And lastly - leg speed and power are not opposites. You can't get to legspeed without power. I know what you're going for (some riders are more lithe and some are more brute-force, and it shows; some are acceleration riders and some are top-end riders), but it's a lot more nuanced than legspeed vs power.
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Old 01-17-16, 07:28 PM
  #3024  
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Originally Posted by jt_uk View Post
1. Elis Lightlee by comparison to her fellow racers is huge. You'd wonder how somebody such as her will progress over the years compared to someone like Vogel who is much smaller but has a very powerful build.

Isn't the current trend going towards bigger gears? Which would favour the bigger stronger riders, meaning a smaller quicker rider has to rely on tactics to keep the sprint as short as possible.
On the other hand I noticed commentators remarks about the Chinese sprinters coming to prominence, these guys are smaller but are always in the medals.

The impression I get from watching the race events is that power not cadence is king.

2. I've only been into track cycling for 12 months, what I've noticed is there seems to be a lot of riders peaking and troughing etc. Since the London Olympics Kenny has been very quiet, has he won a major individual title? I think you once remarked how the GB team seem to work at peaking for the big events. Same with Bauge, where has he been?
Whereas you have the Aussies such as Meares or Vogel who are always racing.
Gearing is just a leverage ratio. That leverage ratio is use to overcome air resistance. Higher leverage ratios result in more distance covered per pedal stroke. Speed is directly related to cadence and gearing. Speed is related to power and air resistance. So air resistance is the force needed to be overcome. If a rider has to move less air, then they don't need as much force to apply through the lever to get them moving through that air. Size of rider has nothing to do with it. Power vs. Drag is what determines speed. How you get there can be done either through large gears or higher cadence. The reason you are seeing larger gears is it's effect on microphysiology. Rider's muscles get microbreaks as they pedal. Larger gears change the length and frequency of these microbreaks, but this is going to be highly individual for each rider.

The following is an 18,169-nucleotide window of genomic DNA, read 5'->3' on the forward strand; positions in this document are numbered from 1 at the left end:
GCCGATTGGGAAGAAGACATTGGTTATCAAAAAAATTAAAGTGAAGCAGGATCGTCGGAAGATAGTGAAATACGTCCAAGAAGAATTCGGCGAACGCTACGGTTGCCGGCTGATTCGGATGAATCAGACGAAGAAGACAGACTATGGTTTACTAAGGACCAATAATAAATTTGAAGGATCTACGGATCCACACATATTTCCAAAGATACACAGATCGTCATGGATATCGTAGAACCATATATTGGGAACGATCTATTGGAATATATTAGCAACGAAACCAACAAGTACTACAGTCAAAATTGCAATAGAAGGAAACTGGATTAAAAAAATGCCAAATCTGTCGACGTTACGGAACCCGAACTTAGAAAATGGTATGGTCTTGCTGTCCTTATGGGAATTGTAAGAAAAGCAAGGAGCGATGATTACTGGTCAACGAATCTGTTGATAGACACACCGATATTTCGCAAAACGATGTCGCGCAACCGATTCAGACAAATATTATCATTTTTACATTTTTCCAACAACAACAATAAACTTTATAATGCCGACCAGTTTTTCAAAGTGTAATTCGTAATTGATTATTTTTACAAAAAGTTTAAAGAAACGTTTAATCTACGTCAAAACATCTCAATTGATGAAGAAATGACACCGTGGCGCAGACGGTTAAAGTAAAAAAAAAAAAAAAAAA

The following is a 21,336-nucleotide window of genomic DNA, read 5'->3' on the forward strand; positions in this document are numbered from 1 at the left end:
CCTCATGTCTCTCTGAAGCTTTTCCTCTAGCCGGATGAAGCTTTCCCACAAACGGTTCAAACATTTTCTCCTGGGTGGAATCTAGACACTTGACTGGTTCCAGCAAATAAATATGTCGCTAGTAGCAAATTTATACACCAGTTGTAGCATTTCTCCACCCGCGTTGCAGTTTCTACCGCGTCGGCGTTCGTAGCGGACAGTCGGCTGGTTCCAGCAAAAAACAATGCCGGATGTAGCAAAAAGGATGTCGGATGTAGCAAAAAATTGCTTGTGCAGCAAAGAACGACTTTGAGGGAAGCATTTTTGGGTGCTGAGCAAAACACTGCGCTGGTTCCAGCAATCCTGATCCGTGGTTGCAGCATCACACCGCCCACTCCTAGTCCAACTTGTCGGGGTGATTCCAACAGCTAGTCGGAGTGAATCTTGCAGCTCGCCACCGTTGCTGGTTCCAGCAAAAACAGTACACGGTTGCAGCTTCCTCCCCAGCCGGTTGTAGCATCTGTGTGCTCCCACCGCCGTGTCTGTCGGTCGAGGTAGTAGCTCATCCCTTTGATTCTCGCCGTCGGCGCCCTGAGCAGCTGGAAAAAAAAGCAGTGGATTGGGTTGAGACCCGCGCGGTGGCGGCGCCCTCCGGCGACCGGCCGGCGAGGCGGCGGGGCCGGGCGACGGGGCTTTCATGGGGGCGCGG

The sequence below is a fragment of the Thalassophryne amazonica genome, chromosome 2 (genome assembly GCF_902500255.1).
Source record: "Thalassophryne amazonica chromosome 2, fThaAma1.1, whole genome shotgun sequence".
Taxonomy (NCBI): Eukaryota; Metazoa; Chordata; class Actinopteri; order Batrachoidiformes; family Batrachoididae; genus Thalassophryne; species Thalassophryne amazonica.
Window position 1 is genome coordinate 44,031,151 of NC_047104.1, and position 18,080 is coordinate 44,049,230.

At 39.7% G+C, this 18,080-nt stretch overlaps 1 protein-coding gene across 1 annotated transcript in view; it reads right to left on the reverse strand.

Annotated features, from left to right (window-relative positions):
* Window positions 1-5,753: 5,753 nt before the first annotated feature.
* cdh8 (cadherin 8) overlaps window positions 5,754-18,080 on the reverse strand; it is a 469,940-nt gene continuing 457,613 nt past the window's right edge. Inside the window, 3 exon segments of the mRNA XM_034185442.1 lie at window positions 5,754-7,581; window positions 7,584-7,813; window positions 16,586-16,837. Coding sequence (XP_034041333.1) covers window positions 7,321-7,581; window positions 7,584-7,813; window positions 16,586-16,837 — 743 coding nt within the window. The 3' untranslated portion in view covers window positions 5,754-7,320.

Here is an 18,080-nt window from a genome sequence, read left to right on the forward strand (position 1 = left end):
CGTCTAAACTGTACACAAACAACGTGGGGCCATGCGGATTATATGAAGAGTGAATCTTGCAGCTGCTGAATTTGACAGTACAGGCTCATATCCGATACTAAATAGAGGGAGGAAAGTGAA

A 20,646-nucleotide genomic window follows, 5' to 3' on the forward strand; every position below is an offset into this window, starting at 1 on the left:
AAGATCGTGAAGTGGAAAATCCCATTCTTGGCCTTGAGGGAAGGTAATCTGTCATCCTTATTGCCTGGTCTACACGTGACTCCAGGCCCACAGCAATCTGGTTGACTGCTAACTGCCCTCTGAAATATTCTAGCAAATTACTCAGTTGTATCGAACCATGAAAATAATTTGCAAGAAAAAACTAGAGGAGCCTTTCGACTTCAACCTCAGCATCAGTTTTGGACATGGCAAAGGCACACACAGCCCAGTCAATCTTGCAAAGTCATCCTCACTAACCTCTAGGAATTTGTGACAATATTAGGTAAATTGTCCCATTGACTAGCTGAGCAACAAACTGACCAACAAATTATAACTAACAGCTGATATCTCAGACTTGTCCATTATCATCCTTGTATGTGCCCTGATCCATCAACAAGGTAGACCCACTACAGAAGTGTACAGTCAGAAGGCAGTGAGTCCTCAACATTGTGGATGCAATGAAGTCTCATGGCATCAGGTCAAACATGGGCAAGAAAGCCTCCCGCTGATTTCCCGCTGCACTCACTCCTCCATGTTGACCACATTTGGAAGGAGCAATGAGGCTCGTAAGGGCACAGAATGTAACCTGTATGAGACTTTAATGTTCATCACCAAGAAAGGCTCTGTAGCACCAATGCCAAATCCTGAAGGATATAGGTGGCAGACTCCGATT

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Old 01-17-16, 11:37 PM
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carleton
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Originally Posted by jt_uk View Post
The impression I get from watching the race events is that power not cadence is king.
I think you are mistaking "Cadence is King" to mean that the goal is to achieve as high a cadence as possible.

No, that's not what I mean by Cadence is King. That's like saying you should rev a manual transmission car as high as you can to make it go fast. You can do that in 1st gear and not go very fast.

You probably noticed that their cadences were a mere mortal 120-140rpm. That's for good reason

Cadence should be monitored very closely in your training and racing. Just like a car has an optimal power band of engine RPM where torque and power are greatest, so do you. There is a Cadence Sweet Spot that you should strive to hit in order to maximize power and ultimately speed.

I say that Cadence is King because your Cadence ranges determine your Gearing Choices, Power Output, and ultimately your Speed Output.

People think that Cadence should be maximum. Nope. Power is always maximum for sprinters. Maximum power with the right gearing to keep you in the right cadence range at the right time makes you fast at the right time during your event.

Last edited by carleton; 01-17-16 at 11:50 PM.